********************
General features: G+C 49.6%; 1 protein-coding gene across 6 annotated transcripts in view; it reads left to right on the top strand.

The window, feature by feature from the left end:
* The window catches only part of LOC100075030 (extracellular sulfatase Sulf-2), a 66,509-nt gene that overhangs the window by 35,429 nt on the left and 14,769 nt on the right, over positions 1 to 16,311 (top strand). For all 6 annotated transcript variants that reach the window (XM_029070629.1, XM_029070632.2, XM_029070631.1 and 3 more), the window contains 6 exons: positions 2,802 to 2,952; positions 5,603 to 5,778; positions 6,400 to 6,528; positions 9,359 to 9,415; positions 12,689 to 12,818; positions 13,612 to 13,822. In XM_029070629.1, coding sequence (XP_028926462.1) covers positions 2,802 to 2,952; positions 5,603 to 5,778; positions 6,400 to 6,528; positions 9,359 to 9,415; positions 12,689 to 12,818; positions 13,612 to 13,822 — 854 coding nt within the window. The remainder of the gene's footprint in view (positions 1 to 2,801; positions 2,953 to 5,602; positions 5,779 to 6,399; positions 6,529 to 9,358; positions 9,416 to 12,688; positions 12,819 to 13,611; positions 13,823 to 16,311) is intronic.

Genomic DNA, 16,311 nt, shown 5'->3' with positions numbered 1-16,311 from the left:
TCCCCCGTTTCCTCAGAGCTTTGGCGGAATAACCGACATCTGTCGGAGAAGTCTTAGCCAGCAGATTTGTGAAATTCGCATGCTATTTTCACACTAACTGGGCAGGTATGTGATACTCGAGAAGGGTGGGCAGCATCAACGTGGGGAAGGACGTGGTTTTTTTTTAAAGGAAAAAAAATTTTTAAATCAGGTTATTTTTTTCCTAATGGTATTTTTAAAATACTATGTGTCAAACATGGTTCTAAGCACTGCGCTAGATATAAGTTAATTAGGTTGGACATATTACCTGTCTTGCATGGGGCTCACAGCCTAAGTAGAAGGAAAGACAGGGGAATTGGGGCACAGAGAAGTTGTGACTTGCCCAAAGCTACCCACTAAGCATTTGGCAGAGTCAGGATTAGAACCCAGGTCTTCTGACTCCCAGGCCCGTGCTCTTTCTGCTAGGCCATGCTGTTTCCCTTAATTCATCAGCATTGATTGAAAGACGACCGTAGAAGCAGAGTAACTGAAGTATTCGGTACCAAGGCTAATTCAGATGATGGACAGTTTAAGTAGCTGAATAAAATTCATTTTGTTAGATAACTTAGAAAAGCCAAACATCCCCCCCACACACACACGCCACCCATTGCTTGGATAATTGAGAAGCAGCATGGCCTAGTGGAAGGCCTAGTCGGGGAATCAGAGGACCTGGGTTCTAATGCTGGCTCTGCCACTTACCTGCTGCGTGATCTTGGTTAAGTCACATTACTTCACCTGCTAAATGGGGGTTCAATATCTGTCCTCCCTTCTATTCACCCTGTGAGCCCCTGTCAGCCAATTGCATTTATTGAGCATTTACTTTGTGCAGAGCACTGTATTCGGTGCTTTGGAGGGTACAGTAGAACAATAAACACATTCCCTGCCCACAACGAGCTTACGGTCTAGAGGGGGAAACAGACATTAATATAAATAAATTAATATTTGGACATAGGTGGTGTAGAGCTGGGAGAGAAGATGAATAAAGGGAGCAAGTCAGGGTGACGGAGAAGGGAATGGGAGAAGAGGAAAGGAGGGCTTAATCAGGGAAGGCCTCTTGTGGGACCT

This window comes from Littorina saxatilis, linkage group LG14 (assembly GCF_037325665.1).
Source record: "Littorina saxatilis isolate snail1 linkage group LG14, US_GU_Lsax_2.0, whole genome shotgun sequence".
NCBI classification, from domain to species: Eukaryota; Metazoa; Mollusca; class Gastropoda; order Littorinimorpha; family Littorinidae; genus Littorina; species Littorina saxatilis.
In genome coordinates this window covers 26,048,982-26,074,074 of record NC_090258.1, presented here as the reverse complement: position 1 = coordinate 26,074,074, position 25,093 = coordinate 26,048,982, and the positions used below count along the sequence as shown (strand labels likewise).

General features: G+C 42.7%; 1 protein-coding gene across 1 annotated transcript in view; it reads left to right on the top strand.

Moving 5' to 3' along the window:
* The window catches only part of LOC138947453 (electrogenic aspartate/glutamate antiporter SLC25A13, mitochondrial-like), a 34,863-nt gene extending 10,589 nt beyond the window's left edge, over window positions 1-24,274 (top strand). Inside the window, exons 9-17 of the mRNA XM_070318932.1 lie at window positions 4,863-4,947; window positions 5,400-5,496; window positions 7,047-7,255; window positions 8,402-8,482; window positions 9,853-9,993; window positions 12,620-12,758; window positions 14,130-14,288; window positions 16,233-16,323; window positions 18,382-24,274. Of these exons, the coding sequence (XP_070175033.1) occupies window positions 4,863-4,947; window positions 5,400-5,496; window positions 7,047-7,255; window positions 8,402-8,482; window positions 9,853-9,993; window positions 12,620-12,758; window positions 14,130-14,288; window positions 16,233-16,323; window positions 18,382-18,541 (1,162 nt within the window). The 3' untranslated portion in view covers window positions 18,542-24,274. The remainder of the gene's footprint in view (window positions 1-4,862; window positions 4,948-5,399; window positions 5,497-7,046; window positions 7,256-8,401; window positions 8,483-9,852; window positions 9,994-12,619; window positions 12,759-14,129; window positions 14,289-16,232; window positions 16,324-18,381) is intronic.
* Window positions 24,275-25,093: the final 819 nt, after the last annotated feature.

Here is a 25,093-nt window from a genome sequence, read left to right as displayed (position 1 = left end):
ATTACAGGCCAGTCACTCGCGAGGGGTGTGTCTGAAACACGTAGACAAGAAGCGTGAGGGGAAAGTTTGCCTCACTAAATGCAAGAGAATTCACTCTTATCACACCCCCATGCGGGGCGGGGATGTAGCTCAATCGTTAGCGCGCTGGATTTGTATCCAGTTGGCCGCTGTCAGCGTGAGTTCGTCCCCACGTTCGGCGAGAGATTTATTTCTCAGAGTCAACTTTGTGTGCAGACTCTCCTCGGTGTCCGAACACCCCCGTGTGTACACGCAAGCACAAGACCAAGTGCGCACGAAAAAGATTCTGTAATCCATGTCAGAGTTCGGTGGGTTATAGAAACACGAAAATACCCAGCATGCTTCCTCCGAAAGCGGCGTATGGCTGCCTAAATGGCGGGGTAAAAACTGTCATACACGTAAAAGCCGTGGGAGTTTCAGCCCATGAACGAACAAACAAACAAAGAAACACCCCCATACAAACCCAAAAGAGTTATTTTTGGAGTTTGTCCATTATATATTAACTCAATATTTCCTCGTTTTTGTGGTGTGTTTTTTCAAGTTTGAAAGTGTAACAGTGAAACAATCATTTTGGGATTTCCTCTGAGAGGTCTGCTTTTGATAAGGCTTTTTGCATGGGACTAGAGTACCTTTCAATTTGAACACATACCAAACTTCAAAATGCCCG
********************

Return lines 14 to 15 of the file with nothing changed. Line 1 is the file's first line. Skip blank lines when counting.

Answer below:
Here is a 25,093-nt window from a genome sequence, read left to right as displayed (position 1 = left end):
ATTACAGGCCAGTCACTCGCGAGGGGTGTGTCTGAAACACGTAGACAAGAAGCGTGAGGGGAAAGTTTGCCTCACTAAATGCAAGAGAATTCACTCTTATCACACCCCCATGCGGGGCGGGGATGTAGCTCAATCGTTAGCGCGCTGGATTTGTATCCAGTTGGCCGCTGTCAGCGTGAGTTCGTCCCCACGTTCGGCGAGAGATTTATTTCTCAGAGTCAACTTTGTGTGCAGACTCTCCTCGGTGTCCGAACACCCCCGTGTGTACACGCAAGCACAAGACCAAGTGCGCACGAAAAAGATTCTGTAATCCATGTCAGAGTTCGGTGGGTTATAGAAACACGAAAATACCCAGCATGCTTCCTCCGAAAGCGGCGTATGGCTGCCTAAATGGCGGGGTAAAAACTGTCATACACGTAAAAGCCGTGGGAGTTTCAGCCCATGAACGAACAAACAAACAAAGAAACACCCCCATACAAACCCAAAAGAGTTATTTTTGGAGTTTGTCCATTATATATTAACTCAATATTTCCTCGTTTTTGTGGTGTGTTTTTTCAAGTTTGAAAGTGTAACAGTGAAACAATCATTTTGGGATTTCCTCTGAGAGGTCTGCTTTTGATAAGGCTTTTTGCATGGGACTAGAGTACCTTTCAATTTGAACACATACCAAACTTCAAAATGCCCG